Facebook buys Oculus to power virtual reality push

The two companies will work on new platform for interaction, starting with games on the social network.

Facebook

Facebook has acquired Oculus, a virtual reality specialist, for $2bn (1.2bn) to help create more engaging games on the social network.

In a blog post, Oculus said the two companies have a "deeper vision of creating a new platform for interaction that allows billions of people to connect in a way never before possible."

Facebook founder Mark Zuckerberg said the company hopes to use the Oculus technology to create virtual reality games, with the help of developers.

Zuckerberg explained: "After games, we're going to make Oculus a platform for many other experiences. Imagine enjoying a court side seat at a game, studying in a classroom of students and teachers all over the world or consulting with a doctor face-to-face just by putting on goggles in your home."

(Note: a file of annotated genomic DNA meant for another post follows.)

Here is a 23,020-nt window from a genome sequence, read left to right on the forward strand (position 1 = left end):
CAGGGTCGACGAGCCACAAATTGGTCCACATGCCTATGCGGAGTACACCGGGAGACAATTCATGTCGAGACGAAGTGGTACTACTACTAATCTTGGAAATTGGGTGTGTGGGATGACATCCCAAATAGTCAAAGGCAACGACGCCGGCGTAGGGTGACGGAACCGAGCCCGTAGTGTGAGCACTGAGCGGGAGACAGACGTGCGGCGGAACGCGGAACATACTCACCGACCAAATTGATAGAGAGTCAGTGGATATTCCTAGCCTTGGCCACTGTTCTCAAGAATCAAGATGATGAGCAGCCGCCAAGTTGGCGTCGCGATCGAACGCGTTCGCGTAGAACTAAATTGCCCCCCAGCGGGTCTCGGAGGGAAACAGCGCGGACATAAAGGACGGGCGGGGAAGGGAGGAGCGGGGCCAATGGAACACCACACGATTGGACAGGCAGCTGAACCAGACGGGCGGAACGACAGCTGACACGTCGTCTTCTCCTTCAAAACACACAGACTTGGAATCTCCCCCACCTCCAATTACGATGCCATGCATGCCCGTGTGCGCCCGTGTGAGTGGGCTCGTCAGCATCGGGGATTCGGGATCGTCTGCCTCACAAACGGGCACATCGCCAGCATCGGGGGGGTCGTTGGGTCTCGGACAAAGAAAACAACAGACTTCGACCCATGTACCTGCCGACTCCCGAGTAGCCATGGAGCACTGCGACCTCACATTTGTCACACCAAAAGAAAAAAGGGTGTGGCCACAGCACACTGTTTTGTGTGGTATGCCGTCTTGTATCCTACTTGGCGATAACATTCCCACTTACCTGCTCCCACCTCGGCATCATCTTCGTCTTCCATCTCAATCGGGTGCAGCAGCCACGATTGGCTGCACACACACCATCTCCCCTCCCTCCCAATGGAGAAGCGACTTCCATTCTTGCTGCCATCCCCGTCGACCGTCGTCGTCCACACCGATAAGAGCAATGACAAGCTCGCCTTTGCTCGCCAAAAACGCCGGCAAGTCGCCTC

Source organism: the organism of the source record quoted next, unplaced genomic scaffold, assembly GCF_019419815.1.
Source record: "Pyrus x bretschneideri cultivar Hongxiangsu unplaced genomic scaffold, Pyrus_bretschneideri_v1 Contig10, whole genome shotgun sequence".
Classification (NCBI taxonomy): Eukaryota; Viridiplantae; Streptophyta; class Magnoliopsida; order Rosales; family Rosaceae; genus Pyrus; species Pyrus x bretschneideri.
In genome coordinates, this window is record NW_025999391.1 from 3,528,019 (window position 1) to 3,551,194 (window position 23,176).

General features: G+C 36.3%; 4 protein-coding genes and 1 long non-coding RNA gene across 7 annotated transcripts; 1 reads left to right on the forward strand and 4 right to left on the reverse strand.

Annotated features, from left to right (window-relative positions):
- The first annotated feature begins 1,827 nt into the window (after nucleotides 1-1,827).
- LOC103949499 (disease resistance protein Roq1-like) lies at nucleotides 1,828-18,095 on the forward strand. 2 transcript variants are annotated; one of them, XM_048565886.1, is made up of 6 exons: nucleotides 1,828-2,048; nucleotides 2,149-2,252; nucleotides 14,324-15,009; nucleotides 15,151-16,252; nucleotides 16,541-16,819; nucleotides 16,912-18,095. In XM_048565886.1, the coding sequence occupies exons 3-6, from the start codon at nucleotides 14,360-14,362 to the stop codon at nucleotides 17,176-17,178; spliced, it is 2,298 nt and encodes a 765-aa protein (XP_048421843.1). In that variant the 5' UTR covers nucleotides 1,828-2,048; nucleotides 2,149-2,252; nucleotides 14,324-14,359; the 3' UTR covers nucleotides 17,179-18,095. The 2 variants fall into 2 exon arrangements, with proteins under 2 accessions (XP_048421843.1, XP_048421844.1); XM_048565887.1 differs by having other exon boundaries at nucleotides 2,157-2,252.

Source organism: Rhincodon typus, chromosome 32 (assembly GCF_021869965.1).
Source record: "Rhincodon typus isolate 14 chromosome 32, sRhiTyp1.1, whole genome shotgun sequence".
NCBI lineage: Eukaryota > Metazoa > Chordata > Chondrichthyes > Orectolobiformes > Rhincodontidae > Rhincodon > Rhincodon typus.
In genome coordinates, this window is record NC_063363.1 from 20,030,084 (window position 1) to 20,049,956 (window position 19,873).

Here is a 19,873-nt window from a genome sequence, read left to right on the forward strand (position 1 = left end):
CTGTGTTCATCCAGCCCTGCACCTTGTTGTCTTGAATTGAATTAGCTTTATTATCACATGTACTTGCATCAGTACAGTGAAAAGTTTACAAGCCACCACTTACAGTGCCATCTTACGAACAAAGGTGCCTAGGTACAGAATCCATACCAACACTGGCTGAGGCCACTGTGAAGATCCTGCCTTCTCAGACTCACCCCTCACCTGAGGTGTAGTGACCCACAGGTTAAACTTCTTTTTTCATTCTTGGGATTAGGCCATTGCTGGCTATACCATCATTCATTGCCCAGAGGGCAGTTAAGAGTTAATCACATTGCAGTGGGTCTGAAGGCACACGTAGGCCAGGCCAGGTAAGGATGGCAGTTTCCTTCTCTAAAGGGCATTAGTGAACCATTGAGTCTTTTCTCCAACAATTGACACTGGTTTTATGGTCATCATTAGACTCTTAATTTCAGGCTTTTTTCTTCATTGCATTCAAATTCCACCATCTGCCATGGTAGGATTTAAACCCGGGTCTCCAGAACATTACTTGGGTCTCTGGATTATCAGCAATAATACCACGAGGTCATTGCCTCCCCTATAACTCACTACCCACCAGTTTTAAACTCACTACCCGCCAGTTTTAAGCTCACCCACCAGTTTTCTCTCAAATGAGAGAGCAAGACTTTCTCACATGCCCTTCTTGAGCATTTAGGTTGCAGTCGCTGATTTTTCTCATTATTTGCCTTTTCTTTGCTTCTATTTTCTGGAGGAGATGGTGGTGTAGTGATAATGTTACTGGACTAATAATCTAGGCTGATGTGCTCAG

He continued: "Mobile is the platform of today, and now we're also getting ready for the platforms of tomorrow. Oculus has the chance to create the most social platform ever, and change the way we work, play and communicate."

Oculus used crowdfunding platform Kickstarter to finance the Oculus Rift VR headset back in 2012. The company caught the attention of Doom co-creator John Carmack who helped promote the headset and, as a result, the company sold 60,000 units to game developers who are now producing titles using the technology.

The company added: "We've defined what consumer virtual reality needs to be and what it's going to require to deliver it. [Facebook is] culturally aligned with a focus on innovating and hiring the best and brightest; we believe communication drives new platforms; we want to contribute to a more open, connected world; and we both see virtual reality as the next step."

Following the acquisition announcement, many developers took to Twitter to voice their concerns about Oculus being bought by a huge corporation like Facebook.

Minecraft creator Markus Persson has decided to cancel his agreement with Oculus because he believes social networking is not the future of gaming.

He wrote in a lengthy blog post: "I definitely want to be a part of VR, but I will not work with Facebook. Their motives are too unclear and shifting, and they haven't historically been a stable platform. There's nothing about their history that makes me trust them, and that makes them seem creepy to me."

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